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ADB Commits to Aid For Trade

ADB Commits to Aid For Trade
From left: Vice-President for Knowledge Management and Sustainable Development of the Asian Development Bank, Bambang Susantano, Permanent Secretary for Industry, Trade and Tourism Shaheen Ali and Vice Chancellor and President of the University of the South Pacific, Professor Rajesh Chandra at the USP Laulaca Campus on February 7, 2018
February 10
11:00 2018

Good afternoon your excel­lencies, distinguished col­leagues and friends:

On behalf of the Asian Devel­opment Bank (ADB), I welcome you all to this discussion on the progress and future of inclusive trade-driven growth in the Pacific.

It is our pleasure to share ADB’s 2017 report on the World Trade Organisation’s Aid-for-Trade(AfT) initiative and how it impacts the Asia and Pacific region.

I appreciate the partnership with the World Trade Organisation, the Pacific Islands Forum Secretariat, and graciously acknowledge fi­nancial support from Australia’s Department of Foreign Affairs and Trade in preparing the report.

I thank our co-host, Vice-Chan­cellor Chandra of the University of South Pacific, with which the ADB recently signed a co-opera­tion agreement to boost knowl­edge-sharing between our institu­tions, particularly in developing policies that can help tackle the unique challenges of the Pacific region.

We are most grateful to Fiji’s Ministry of Trade, Industry and Tourism for supporting this event. ADB’s operations in Fiji date back to 1970 and have been consistent with the priorities of successive administrations across a range of sectors such as transport, energy, water and sanitation, public sec­tor management, among others.

We greatly value our continued strong partnership, particularly on pressing issues such as climate change, where Fiji was last year’s COP23 president.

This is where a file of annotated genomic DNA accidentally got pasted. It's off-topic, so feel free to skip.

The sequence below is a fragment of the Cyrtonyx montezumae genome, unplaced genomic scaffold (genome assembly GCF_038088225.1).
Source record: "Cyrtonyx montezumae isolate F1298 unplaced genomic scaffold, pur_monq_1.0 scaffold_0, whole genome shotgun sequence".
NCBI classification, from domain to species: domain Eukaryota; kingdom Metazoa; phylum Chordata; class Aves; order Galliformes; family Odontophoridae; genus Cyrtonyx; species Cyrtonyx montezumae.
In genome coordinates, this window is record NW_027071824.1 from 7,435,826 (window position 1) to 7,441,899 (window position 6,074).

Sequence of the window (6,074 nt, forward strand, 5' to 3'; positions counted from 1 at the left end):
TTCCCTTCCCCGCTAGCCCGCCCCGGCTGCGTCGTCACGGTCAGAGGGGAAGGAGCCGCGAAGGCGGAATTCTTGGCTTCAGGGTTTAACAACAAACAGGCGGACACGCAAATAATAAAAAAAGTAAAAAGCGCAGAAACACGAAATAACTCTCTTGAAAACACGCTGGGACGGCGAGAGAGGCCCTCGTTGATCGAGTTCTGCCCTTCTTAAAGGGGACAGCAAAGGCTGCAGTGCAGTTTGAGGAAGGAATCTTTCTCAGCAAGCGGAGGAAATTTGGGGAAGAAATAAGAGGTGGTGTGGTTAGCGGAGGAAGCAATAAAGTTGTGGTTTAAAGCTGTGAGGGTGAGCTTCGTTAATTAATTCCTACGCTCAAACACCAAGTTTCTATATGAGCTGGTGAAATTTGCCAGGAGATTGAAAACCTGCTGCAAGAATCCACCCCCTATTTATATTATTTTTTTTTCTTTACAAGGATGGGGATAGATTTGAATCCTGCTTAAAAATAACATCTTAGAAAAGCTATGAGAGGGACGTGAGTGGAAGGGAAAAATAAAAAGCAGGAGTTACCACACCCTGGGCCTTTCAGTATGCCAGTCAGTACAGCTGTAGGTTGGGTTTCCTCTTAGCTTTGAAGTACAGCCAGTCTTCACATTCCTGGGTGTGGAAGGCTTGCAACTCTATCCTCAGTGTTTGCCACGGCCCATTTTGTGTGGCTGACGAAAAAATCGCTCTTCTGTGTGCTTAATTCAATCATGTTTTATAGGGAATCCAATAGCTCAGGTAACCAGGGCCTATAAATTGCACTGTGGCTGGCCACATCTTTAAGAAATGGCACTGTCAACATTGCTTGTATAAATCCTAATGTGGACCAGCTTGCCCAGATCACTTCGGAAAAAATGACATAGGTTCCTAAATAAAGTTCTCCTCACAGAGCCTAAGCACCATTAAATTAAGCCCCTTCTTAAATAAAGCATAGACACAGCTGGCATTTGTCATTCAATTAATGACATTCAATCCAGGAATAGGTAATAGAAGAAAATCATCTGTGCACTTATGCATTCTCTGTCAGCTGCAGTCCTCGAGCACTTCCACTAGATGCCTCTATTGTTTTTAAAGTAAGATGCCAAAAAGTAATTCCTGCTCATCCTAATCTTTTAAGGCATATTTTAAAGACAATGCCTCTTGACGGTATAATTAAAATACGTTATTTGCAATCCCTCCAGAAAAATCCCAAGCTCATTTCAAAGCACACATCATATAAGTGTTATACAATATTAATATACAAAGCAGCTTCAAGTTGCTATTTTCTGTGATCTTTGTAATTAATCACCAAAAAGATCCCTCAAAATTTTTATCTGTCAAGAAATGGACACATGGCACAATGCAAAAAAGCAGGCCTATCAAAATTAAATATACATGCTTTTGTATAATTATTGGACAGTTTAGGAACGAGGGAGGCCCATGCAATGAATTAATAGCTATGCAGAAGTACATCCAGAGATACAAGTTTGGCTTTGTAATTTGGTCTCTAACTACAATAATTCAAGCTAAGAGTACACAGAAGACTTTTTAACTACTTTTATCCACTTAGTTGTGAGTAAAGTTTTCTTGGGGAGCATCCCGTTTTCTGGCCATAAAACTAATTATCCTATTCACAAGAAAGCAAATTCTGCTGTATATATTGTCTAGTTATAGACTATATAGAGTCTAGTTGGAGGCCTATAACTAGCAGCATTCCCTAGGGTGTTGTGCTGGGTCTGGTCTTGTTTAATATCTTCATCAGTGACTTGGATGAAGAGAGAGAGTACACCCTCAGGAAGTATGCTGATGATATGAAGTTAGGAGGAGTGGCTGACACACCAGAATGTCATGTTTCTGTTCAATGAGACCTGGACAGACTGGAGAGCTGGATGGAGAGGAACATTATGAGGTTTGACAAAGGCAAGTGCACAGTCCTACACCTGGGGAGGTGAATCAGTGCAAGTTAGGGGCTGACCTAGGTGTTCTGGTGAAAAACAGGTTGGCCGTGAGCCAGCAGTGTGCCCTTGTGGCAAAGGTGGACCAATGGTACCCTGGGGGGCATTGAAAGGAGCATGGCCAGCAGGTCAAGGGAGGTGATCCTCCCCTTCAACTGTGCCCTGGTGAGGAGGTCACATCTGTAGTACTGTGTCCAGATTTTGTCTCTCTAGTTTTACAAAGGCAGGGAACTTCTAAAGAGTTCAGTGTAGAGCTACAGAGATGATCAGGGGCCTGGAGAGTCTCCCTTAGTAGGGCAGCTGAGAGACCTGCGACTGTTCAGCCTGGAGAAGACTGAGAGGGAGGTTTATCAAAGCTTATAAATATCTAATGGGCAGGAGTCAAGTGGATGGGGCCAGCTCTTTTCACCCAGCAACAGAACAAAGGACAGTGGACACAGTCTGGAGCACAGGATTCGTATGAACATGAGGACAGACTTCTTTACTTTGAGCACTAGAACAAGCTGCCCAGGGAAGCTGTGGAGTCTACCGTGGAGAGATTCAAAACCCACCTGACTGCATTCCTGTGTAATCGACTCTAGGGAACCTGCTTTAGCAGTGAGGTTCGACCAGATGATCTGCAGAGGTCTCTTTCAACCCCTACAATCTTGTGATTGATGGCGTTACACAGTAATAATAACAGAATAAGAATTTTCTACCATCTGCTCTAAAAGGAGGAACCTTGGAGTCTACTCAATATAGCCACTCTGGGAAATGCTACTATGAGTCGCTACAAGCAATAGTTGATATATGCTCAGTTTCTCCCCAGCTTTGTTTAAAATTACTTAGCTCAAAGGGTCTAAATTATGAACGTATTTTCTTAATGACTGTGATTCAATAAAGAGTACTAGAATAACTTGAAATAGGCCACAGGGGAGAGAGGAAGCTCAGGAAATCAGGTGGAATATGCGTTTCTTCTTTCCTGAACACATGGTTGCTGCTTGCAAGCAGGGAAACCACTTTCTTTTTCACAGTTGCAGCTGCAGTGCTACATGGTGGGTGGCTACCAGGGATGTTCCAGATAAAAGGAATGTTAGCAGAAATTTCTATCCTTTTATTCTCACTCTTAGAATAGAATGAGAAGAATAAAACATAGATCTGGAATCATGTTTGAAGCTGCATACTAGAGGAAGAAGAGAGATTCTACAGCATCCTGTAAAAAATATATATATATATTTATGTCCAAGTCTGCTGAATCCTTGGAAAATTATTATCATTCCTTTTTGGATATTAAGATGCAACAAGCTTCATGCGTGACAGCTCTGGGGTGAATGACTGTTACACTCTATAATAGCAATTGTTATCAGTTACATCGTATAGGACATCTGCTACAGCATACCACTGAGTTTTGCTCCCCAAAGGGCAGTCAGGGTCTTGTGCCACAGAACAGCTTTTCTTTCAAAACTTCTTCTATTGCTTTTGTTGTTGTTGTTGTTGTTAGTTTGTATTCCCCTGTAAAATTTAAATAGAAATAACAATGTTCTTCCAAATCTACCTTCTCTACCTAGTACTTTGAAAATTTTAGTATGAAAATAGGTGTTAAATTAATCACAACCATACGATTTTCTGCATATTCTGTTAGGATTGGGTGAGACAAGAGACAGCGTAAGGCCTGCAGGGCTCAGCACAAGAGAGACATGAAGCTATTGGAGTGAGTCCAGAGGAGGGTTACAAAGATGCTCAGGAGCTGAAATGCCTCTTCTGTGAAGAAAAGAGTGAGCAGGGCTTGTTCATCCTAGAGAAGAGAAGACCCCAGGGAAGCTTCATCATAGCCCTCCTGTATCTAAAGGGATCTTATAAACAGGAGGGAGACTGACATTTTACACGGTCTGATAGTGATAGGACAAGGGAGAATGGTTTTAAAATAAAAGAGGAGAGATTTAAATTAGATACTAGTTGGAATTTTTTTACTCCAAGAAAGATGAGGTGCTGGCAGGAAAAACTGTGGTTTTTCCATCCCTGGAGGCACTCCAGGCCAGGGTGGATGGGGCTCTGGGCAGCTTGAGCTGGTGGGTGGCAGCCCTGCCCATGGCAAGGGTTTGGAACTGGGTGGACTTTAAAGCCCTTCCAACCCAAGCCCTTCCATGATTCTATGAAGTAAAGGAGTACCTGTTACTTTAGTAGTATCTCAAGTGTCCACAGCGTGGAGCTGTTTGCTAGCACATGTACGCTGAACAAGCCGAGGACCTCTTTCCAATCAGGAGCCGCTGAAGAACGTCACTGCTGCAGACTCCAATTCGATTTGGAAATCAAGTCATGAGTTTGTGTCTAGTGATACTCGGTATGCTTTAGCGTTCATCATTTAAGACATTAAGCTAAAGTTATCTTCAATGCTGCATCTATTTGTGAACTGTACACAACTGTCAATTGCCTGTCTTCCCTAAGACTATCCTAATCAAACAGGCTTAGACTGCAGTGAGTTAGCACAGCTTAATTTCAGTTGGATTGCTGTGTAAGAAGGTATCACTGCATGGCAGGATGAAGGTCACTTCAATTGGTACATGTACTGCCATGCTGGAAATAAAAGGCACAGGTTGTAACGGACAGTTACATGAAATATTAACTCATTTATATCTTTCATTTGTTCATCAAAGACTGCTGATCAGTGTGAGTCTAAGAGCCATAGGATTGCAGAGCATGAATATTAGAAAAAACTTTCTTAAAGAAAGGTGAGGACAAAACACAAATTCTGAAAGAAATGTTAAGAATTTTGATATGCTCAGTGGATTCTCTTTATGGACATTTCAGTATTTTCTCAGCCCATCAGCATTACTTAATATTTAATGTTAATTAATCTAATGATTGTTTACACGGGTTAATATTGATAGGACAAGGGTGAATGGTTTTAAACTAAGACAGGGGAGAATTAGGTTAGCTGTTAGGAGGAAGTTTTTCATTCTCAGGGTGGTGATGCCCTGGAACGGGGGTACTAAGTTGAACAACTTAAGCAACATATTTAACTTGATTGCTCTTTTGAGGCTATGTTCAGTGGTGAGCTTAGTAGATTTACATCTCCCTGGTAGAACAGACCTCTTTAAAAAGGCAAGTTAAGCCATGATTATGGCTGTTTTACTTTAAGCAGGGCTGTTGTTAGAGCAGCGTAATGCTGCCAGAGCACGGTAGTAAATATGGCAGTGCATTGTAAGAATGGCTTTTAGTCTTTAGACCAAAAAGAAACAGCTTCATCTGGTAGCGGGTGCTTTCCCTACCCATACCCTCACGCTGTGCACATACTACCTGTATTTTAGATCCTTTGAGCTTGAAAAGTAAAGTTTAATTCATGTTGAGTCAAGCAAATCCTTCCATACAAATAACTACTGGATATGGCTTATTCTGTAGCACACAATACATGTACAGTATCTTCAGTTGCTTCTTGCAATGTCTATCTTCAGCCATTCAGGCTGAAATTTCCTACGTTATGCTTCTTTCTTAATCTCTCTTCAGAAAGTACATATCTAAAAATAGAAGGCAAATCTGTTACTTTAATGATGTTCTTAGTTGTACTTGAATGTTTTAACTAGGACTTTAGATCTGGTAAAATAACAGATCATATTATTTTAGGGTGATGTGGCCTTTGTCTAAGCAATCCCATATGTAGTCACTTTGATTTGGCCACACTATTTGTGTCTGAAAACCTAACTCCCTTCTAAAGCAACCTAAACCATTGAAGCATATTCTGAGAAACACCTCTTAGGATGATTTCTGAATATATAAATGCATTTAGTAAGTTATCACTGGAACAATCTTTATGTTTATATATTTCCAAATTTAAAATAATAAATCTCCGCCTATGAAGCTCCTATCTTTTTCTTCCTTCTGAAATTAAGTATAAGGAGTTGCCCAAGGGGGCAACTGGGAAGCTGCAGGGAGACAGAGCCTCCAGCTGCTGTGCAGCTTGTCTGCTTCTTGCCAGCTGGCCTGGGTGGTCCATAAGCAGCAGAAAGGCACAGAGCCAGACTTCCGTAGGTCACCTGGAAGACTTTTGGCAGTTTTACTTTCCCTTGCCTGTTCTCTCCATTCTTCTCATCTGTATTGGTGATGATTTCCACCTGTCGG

ADB’s dedication

As the largest development fi­nance institution in Asia and the Pacific, ADB is dedicated to reduc­ing poverty across the region.

We marked our 50th anniversary last year. And we are privileged to partner with the region’s devel­oping economies and our donor members to support the rapid de­velopment that has helped trans­form Asia and the world.

From some of the world’s poor­est, most economies in the region have reached middle-income sta­tus, with dramatic economic and social improvements.

Our latest forecasts show eco­nomic growth will remain robust in 2018. If this trend continues, de­veloping Asia’s per capita income could rise six-fold by 2050.

And its share of global output would increase from 32 per cent today to over 50 per cent.

We have seen international trade as a key driving force behind this remarkable economic growth—growth that has lifted more than a billion people out of poverty in our region since 1990.

Aid for Trade can play an impor­tant role in ensuring this contin­ues—by maximising opportuni­ties to expand trade further and, more importantly, spread evenly, the resultant economic gains.

Today, developing Asia and the Pacific is benefiting from a rise in investment, manufacturing and trade—all from strengthening global demand.

Despite the broadening trade recovery since last year, there re­main risks to ensure a sustained recovery. The uncertainties in the global economic environment and financial markets remain, primar­ily from anti-globalisation fac­tions and continued geopolitical risks.

Yet, despite these uncertainties, we must continue to push for open trade and use it to provide more inclusive and shared growth.

Lessons from the Report

This Aid for Trade report analy­ses how AfT can increase trade in services though regulatory reform and modern trade facilitation such as paperless trade.

Lessons highlighted in the report will help policy makers target sec­tors with the greatest potential to create jobs and reduce poverty, and better identify areas for policy actions under the Aid for Trade Initiative

Clearly, trade costs must be lowered further. This is key to integrating developing econo­mies—especially lower-income countries—into the global econo­my.

Lowering costs will help draw in small and medium-sized en­terprises and marginalised com­munities into global and regional trade and value chains.

To do this we must:

  • Accelerate trade facilitation, build the infrastructure to expand our capacity and im­prove the business climate to attract more investment.
  • Enhance regulatory reform to make it less cumbersome thus reduce costs.